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Patient Restraint and Seclusion in the Acute-Care Setting

Sometimes restraining or secluding a patient can prevent injury or save lives. However, improper use of restraint can also cause physical or psychological injury or death. Therefore, restraint and seclusion should never be used as first choices. Instead, they should be used as last resorts and only when absolutely necessary.

Patients retain certain rights during treatment and these guidelines are designed to protect their safety and dignity. These guidelines also help your organization comply with regulatory standards.

In 2009, the Joint Commission updated their restraint and seclusion standards to more closely align with the CMS. There are now two sets of standards for restraint and seclusion. Those that apply to:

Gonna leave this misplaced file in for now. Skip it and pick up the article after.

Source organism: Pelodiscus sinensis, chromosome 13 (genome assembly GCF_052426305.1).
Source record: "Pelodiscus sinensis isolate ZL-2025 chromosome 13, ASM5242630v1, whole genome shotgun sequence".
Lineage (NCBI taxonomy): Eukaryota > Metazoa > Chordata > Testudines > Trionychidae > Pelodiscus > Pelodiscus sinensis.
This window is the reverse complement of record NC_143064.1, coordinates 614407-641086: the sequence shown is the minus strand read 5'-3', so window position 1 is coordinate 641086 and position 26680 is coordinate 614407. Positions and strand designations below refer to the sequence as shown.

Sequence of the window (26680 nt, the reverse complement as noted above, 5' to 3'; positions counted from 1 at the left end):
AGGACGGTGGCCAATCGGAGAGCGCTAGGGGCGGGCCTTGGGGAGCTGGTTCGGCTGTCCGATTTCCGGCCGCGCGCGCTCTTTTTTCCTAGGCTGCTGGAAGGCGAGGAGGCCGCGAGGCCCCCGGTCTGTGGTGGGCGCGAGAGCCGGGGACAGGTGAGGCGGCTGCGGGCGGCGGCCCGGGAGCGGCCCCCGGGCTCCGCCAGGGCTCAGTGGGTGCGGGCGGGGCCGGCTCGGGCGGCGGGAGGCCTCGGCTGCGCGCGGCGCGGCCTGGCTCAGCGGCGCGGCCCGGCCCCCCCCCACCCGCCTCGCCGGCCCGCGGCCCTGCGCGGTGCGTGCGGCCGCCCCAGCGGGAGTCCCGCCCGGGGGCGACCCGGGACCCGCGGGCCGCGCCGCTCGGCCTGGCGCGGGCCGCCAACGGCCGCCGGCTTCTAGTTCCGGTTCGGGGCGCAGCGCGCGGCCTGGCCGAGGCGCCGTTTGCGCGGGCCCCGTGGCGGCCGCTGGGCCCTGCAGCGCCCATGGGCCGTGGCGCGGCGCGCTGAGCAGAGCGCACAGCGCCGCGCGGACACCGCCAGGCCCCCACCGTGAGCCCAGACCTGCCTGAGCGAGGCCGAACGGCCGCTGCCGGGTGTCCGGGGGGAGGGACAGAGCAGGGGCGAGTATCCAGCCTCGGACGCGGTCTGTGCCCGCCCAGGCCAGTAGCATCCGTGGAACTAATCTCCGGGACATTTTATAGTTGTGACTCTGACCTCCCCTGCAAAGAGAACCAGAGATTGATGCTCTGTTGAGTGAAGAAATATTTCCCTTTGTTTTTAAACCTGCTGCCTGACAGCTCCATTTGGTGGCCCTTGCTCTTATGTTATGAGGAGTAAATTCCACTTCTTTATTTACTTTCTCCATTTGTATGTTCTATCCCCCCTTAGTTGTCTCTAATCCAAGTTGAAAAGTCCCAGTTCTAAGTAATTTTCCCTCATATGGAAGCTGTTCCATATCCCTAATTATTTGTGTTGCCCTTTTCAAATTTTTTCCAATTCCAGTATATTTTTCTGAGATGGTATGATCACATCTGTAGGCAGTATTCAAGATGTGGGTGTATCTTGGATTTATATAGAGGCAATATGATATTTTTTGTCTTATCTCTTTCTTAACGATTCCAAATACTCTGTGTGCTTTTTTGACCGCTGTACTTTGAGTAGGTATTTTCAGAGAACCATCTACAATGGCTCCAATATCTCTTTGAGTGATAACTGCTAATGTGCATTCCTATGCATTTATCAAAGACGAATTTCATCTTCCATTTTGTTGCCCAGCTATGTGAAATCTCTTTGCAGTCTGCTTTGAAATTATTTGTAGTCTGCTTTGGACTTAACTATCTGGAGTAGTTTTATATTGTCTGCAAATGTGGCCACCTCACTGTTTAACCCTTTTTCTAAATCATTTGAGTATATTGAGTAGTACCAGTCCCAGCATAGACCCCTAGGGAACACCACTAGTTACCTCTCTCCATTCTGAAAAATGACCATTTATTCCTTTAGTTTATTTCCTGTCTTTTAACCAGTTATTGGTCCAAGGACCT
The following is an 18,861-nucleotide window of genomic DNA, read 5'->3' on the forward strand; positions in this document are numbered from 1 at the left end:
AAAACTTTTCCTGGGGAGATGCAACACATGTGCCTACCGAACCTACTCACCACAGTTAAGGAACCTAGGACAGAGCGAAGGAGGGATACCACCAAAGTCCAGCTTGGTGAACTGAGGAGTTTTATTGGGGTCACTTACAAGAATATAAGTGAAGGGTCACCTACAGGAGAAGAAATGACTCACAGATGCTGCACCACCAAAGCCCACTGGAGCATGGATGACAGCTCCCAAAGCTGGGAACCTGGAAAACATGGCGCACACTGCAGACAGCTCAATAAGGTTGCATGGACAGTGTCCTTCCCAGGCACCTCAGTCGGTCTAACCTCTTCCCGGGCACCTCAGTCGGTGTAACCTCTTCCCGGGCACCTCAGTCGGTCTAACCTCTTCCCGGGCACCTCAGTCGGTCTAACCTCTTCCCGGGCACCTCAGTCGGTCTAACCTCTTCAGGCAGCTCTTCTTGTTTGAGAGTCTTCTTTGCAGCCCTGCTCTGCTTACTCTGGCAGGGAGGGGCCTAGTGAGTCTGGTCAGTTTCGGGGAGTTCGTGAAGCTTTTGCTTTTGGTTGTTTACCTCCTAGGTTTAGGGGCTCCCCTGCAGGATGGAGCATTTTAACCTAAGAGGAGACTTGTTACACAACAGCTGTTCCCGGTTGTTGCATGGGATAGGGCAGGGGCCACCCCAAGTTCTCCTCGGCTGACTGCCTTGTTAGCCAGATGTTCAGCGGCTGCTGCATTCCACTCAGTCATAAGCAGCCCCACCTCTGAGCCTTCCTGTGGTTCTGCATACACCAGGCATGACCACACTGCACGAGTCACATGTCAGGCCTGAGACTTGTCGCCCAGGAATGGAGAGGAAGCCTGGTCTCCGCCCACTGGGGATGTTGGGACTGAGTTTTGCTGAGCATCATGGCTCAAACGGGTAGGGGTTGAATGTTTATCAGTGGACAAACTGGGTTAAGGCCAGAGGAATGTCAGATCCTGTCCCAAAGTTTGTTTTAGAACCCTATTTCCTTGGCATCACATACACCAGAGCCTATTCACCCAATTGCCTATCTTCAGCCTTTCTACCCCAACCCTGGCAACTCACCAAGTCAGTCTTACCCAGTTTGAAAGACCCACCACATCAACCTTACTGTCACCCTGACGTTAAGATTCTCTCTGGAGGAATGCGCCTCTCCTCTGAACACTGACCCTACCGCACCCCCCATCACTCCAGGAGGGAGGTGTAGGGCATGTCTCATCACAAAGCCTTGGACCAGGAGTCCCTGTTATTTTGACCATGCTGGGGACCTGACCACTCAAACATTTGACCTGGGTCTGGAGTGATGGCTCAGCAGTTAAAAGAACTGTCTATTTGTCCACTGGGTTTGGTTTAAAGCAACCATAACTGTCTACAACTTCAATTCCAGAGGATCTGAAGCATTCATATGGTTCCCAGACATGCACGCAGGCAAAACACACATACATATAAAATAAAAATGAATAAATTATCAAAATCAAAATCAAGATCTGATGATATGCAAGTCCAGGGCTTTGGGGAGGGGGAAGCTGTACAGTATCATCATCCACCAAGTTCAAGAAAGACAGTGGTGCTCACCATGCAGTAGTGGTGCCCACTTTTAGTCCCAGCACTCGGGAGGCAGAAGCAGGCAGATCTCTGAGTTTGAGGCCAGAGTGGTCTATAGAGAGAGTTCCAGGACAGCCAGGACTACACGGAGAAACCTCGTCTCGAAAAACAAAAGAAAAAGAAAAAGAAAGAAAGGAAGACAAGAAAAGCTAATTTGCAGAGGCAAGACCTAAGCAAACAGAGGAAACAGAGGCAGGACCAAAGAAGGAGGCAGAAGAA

• Hospitals that use Joint Commission accreditation for deemed status
  • All other hospitals

This course will discuss standards that must be followed by hospitals that use accreditation for deemed status.

Please note: The use of restraint and seclusion must be done in accordance with hospital policy and law and regulation. Your hospital may differ. For example, some hospitals may not allow the involvement of clinical psychologists. Please consult your supervisor if you have questions.

Courseware Learning Objectives

After completing this course, you should be able to:

  • Define restraint and seclusion
  • List physical and psychological risks in using restraint and seclusion
  • Recognize best practices and regulatory standards for the use of restraint and seclusion